Every time a major hurricane approaches landfall in Florida, one question dominates most people’s minds, no matter how much outward bravado they may show.
Is this the big one?
By that, they usually mean “Will this storm be the storm so massive, so costly, so deadly that it forces Florida to change the way it responds to global climate change and extreme weather? Will this finally force us to fix our eternally precarious insurance market?” Yet before the storm winds even really subside, the discussion takes a subtle shift, with the phrase “dodged a bullet” coming into heavy use.
The ravaged communities of Fort Myers, Venice and Cape Coral can’t say they dodged anything. As of Friday afternoon, 21 people were dead, most of them in these southwest Florida communities. Yet even as rescuers searched for survivors of Hurricane Ian, Floridians in other parts of the state were talking about how much worse it would have been if it had hit Tampa. Floodwaters were still rising in Orange, Osceola and Seminole counties, but Orlando residents seemed focused on the fact that the storm shifted south instead of ripping through downtown like a buzzsaw.
It’s an ongoing pattern of desensitization, one that fails to realize how many “big ones” have slammed into this state or scored near-misses. Floridians have taken in shocking images — ambulances waiting for bodies of senior citizens who died in the sweltering heat of a Hollywood nursing home after Hurricane Irma’s 2017 power failure; the street grids littered with smashed debris after Hurricane Michael flattened the Panhandle resort of Mexico Beach a year later. They watched the approach of Dorian, a massive Category 5 storm that in 2019 threatened to wipe Daytona Beach off the map only to stall out over the Bahamas. All of this, and much more, within the last five years alone.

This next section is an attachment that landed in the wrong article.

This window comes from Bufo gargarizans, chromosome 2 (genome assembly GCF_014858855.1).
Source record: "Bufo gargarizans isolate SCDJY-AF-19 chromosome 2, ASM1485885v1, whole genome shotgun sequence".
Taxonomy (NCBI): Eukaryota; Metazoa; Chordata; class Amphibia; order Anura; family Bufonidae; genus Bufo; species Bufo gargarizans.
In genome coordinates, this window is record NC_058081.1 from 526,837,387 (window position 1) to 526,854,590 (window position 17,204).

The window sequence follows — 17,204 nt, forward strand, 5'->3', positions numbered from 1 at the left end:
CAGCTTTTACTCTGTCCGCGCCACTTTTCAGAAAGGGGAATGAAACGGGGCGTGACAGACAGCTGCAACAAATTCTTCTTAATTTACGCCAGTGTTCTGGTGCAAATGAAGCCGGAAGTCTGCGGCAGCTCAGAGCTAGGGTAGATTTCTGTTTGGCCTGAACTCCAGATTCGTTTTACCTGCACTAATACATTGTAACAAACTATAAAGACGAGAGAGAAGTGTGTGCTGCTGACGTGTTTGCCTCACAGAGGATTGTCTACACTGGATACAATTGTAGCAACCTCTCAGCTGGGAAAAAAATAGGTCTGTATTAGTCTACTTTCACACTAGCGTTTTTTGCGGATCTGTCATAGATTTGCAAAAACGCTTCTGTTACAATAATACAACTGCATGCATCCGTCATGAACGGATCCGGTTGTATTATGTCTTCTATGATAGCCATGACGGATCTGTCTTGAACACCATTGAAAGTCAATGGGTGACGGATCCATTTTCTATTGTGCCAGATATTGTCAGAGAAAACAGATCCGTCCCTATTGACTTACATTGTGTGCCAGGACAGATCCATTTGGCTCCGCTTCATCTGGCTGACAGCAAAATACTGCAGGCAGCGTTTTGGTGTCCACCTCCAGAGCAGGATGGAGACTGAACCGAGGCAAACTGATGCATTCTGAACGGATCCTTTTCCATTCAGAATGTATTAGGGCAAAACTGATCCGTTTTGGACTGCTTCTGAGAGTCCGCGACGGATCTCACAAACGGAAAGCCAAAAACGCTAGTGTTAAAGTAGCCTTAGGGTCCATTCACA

For southwest Florida, Ian is the big one. Recovery will be measured in years, not months. The storm will reshape the character of southwest Florida, including the charming and irreplaceable resort islands of Sanibel and Captiva. Gov. Ron DeSantis has performed ably so far, staying in constant contact with local officials, talking with President Joe Biden and appearing on TV regularly to communicate with Floridians. But if he is re-elected, the single largest challenge of his second term will be to steer that recovery — and put his muscle behind a more comprehensive defense against fiscal and meteorological devastation.
The alternative — waiting for some divine hand to write “This is the big one” across a storm-black sky before confronting reality — is unthinkable.
Florida’s private property insurance market is fundamentally broken and needs a comprehensive reboot. There is no pretense of a free market here; state regulations have companies so bound up, there’s almost no room for innovation. But the ties are made of gilded rope, designed to maximize profit potential while maintaining legal fictions (such as the law that allows companies to trade on national brand recognition but minimize their risk by walling Florida off into separate companies). Add to that the billions of dollars of backup catastrophic funding — taxpayer-backed “reinsurance” that lowers companies’ exposure to large-scale emergencies. Meanwhile, lawmakers tried to balance the scales with laws that were originally intended to force quick, consumer-friendly response to legitimate claims. As crafted by trial-attorney lobbyists, however, these measures created safe havens for myriad scams, which have now become so prevalent that several smaller insurance companies have collapsed.